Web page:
Peter York did a book called Dictator Style in 2006 [amazn], including pictures of Saddam Hussein’s palaces, Noriega’s christmas tree, Caesescu’s bathroom, and other disturbing oddities.
It’s hard, when you look at the pictures, to sort out whether you’re being a classist, or the dictators are – because the imagery is all about projection of wealth and power, therefore class. But the dictators that have the worst taste (as we contemporaneously might understand it) don’t seem to be the ones that started off lower class and clawed their way up – they just as often started off rich and powerful and became immensely rich and powerful.
Louis XIV, under whose reign Versailles became the pinnacle of what it is, was born at the top of the class hierarchy of France. The great Molière wrote Le Bourgeois Gentilhomme [wik] – a ballet/comedy about a class-climbing son of a wealthy cloth-merchant who wishes to ascend into the aristocracy. We laugh at both the airs of the rich aristocrats, and the desire for for them by the tasteless bourgeois. Ha, ha, ha, it’s all very funny.
It can be funny, anyway, when we see someone who is powerful yet emotionally insecure – too insecure to simply let someone with good aesthetics decorate for them. I suspect that’s what drives dictator style; after all, if you’re rich and step back and let Worth or Chanel dress you (as Jackie Onassis did) then you’re “elegant and sophisticated.” Though, I cannot even write that without a tingle at the back of my neck that warns me that racism also, always, lurks with the class consciousness that made Americans revere Jackie O while splitting over Beyoncé or Kim Kardashian. Bey, as Quentin Crisp said, knows that what separates us from the lower orders is our ability to accessorize. (she is shown accessorized with an $800 millionaire)
What is attractive, to me, is the self-confidence of power, the de-fetishization of one’s appearance that comes with being so powerful or elegant that one simply does not have to give a shit how one looks. That’s a very attractive look.
Dictator style, then, is the aesthetic of the powerful person who is insecure in their power – they’re the person who’ll have you hauled off to a torture chamber if you laugh at their hair. That’s why all this stuff projects warning signals to me: cowardly, insecure, powerful people are really scary.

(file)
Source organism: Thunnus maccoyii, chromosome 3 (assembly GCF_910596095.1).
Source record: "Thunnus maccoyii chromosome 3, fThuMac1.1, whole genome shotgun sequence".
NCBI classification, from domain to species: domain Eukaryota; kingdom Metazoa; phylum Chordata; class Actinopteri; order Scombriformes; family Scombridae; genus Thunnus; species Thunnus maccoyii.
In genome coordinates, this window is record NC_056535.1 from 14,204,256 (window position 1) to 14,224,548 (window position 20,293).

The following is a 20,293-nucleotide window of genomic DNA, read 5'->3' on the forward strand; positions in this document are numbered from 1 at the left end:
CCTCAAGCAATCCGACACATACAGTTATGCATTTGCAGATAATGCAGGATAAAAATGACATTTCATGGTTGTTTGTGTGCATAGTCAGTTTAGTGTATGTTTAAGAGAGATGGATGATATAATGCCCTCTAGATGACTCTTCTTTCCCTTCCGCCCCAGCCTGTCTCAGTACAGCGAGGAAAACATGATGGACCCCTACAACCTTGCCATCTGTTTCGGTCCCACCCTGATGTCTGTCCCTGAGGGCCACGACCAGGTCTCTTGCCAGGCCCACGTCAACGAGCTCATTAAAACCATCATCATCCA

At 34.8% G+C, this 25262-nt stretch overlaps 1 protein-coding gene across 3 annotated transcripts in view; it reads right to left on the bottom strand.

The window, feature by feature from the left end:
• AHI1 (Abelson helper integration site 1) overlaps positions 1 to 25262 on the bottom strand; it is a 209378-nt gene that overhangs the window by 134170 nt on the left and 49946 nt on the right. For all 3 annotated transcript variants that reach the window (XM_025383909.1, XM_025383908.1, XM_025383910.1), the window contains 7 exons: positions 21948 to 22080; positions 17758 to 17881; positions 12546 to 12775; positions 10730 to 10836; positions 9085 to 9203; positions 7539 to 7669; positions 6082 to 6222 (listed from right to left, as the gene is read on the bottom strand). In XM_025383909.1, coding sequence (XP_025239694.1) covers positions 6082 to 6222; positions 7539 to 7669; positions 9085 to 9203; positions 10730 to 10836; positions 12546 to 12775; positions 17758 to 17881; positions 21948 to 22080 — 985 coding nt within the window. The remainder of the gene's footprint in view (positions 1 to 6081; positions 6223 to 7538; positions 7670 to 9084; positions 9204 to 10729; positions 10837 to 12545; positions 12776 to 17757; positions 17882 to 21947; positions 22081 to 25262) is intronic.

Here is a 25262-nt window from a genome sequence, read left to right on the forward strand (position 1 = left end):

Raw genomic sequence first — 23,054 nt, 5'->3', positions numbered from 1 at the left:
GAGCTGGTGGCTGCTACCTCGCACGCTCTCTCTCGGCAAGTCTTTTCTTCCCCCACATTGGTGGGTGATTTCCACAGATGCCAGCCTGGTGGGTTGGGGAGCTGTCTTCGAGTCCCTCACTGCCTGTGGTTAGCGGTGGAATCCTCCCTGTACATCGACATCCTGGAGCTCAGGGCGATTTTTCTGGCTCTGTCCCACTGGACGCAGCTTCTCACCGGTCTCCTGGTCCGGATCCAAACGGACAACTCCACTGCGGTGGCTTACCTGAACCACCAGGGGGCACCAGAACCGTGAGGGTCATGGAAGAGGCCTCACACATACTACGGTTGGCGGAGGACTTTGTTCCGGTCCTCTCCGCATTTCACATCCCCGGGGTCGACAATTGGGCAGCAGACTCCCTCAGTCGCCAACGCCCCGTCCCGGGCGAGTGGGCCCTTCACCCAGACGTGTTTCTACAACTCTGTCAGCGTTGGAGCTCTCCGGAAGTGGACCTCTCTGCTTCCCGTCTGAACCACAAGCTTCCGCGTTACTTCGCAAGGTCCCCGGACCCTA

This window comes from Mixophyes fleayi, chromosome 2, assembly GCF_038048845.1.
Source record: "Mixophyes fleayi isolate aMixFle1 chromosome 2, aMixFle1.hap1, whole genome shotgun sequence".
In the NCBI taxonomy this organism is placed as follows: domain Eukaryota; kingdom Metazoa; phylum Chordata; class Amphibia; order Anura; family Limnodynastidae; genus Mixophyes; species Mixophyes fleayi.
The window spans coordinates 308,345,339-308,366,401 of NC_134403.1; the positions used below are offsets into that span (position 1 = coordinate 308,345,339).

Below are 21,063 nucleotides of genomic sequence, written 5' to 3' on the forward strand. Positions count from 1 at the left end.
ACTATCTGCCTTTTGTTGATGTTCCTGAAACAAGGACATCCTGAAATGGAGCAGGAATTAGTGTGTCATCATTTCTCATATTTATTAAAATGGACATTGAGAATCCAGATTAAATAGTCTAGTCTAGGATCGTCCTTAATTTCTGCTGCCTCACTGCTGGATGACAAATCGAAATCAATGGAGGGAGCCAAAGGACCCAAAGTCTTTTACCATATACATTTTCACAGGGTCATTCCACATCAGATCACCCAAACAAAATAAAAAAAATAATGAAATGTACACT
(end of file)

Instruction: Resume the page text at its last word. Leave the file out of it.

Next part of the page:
I am, of course, thinking about Donald Trump.
Trump, supposedly, asked the Guggenheim to lend him a masterpiece by Van Gough, to decorate a room in the White House – and the Guggenheim responded by offering him a statement about class and taste: they offered him a priceless artwork by Maurizio Cattelan instead of the Van Gough.
If Trump is true to form, the Guggenheim’s taxes will go up tremendously, or something. Like his emotional forebear, Marcus Crassus, he probably wishes to say he leaves no debt or slight unpaid. Well, maybe not the debts – just the slights.
Saddam Hussein was no stranger to insecurity and – unlike Trump – was not born with a gold spoon in his mouth. His mother was a sheep-herder and he grew up without the trappings and social signals of wealth and power. One can only assume that a dictator who came to power by literally shooting some of his opposition in the head, understands that the head that wears a crown does not rest lightly. I don’t attribute Hussein’s palaces and gold guns to a lack of taste, so much as to a lack of security – if you can’t really trust the people around you: get something golden.
Jesse James (fake news “reality” motorcycle-builder) has branched out into gun manufacture, and produced that homage to “his good friend” Trump.
It’d go great with the toilet.
I know the gun says more about Jesse James’ taste than Trump’s. Or, perhaps it says something about Jesse James’ assessment of Trump’s taste. In that case, James is spot on.
James was a hack even when he was making motorcycles; he just buys components of other peoples’ designs and gussies them up and puts them together. For one thing, the design of a 1911 .45 is crap (it’s solid and dependable and easy to make but there are much better designs for semi-automatic handguns) – like the V-twin design, coincidentally. If you want to impress me, make a samurai sword or design something new. (Each sword, if made properly, is “something new” since the lines are unique. If Jesse James made samurai swords he’d buy completed blades and mountings, disassemble them and remount them with new stuff, paint the saya, and declare victory)